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Synagogues in the Islamic World

Architecture, Design and Identity

Edited by Mohammad Gharipour

Hardback (Not yet published)
£150.00

Explores the design and development of synagogues in the Islamic world

This beautifully illustrated volume looks at the spaces created by and for Jews in areas under the political or religious control of Muslims. Covering regions as diverse as Central Asia, the Middle East, North Africa and Spain, it asks how the architecture of synagogues responded to contextual issues and traditions, and how these contexts influenced the design and evolution of synagogues. As well as revealing how synagogues reflect the culture of the Jewish minority at macro and micro scales, from the city to the interior, the book also considers patterns of the development of synagogues in urban contexts and in connection with urban elements and monuments.

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Contents

Introduction, Mohammad Gharipour


1. Architecture of Synagogues in the Islamic World: History and the Dilemma of Identity, Mohammad Gharipour
2. Prologue: Historic Relations Between Muslims and Jews, Reuven Firestone


I. Synagogue and the Urban Context


3. Shrines of the Prophets and Jewish Communities: Ancient Synagogues and Tombs in Medieval Iraq, Sara Ethel Wolper
4. The Synagogues of Herat: A Jewish World of Religious Diversity and Pluralism in the Muslim World, Ulrike-Christiane Lintz
5. Synagogues of the Fez mellah: Constructing Sacred Spaces in 19th Century Morocco, Michelle Craig
6. Emotional Architecture: Cairo’s Sha’ar Hashamayim Synagogue and Iconography’s Global Reach, Ann Shafer


II. Synagogue and the Cultural Context


7. The Prevalence of Islamic Art amongst Jews of Christian Iberia: Two Fourteenth-Century Castilian Synagogues in Andalusian Attire, Daniel Muñoz Garrido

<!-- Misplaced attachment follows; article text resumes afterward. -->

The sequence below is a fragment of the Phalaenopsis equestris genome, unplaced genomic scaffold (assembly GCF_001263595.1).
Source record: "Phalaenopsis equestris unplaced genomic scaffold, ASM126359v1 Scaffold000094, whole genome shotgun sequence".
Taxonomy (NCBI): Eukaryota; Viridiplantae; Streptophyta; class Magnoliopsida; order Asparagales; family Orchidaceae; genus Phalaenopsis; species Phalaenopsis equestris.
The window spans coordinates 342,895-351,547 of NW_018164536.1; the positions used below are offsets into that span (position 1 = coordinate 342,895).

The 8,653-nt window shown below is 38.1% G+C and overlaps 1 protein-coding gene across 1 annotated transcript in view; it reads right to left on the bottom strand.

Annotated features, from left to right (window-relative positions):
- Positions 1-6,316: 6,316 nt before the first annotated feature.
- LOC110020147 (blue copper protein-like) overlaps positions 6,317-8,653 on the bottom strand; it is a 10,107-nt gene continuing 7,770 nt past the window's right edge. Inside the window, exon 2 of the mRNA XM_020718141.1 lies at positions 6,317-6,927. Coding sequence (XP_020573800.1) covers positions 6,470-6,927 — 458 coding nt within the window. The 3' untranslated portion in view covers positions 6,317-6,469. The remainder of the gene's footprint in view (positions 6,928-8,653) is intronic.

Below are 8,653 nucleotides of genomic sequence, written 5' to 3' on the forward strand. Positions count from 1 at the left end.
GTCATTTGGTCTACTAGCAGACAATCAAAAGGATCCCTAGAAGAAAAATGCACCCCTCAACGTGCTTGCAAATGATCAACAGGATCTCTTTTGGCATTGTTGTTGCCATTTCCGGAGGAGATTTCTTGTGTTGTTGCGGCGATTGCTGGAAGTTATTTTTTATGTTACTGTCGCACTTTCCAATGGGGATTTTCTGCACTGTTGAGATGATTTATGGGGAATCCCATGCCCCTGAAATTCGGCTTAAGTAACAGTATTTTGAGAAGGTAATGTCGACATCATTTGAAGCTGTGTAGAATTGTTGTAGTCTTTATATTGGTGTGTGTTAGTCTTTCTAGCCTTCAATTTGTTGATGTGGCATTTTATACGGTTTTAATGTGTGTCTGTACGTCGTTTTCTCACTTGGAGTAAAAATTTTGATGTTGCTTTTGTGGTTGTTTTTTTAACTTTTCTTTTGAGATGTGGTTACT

8. The Ottoman Jews of the 19th-century Istanbul and the Socio-cultural Foundations of the Yüksek Kaldırım Ashkenazi Synagogue, Meltem Özkan Altınöz
9. The Architecture and Décor of the Nahon and Bendrihen Synagogues of Tangier: Modernization and Internationalization of the Jewish Community, M. Mitchell Serels
10. Synagogues and Sacred Rituals in Tehran: An Ethnographic Analysis of Judeo-Persian Identities and Spaces, Arlene Dallalfar


III. Architecture and Interior Design


11. Decorating Synagogues in the Western Islamic World: The Role of Sephardi Traditionalism, Vivian Mann
12. Djerbian Culture and Climate As Expressed in A Historic Landmark: The Case of El Ghriba Synagogue in Djerba, Tunisia, Nesrine Mansour and Anat Geva
13. Synagogue Architecture in Kerala, India: Design Roots, Precedents, Tectonics, and Inspirations, Jay A. Waronker
14. Immigrants’ Sacred Architecture: The Rabi Meir Baal-Hanes Synagogue in Eilat, Israel, Anat Geva
15. Epilogue: Sensitive Ruins: On the Preservation of Jewish Religious Sites in the Muslim World, Susan Miller


Appendix 1: Captions
Appendix 2: Bibliographies
Appendix 3: Biographies

About the Author

Mohammad Gharipour is Associate Professor at the School of Architecture and Planning at Morgan State University in Baltimore, Maryland. He obtained his Master’s in Architecture from the University of Tehran and a Ph.D. in Architecture and Landscape History from Georgia Institute of Technology. He has received several awards such as the Hamad Bin Khalifa Fellowship in Islamic Art, the Spiro Kostof Fellowship Award from the Society of Architectural Historians and the National Endowment in Humanities Faculty Award. His books include Persian Gardens and Pavilions: Reflections in Poetry, Arts and History and Bazaar in the Islamic City and Calligraphy and Architecture in the Muslim World (co-edited with Irvin Schick). He is the director and founding editor of the International Journal of Islamic Architecture.

Reviews

'The authors cover a remarkable geographic range and explain Sephardic Jewish architecture in its cultural contexts. Readers who think of Jews and their visual arts as primarily Ashkenazic will have much to learn from these essays, composed by Muslim, Christian and Jewish specialists in a spirit of inquiry and collaboration.'

- Carol Herselle Krinsky, Department of Art History, New York University

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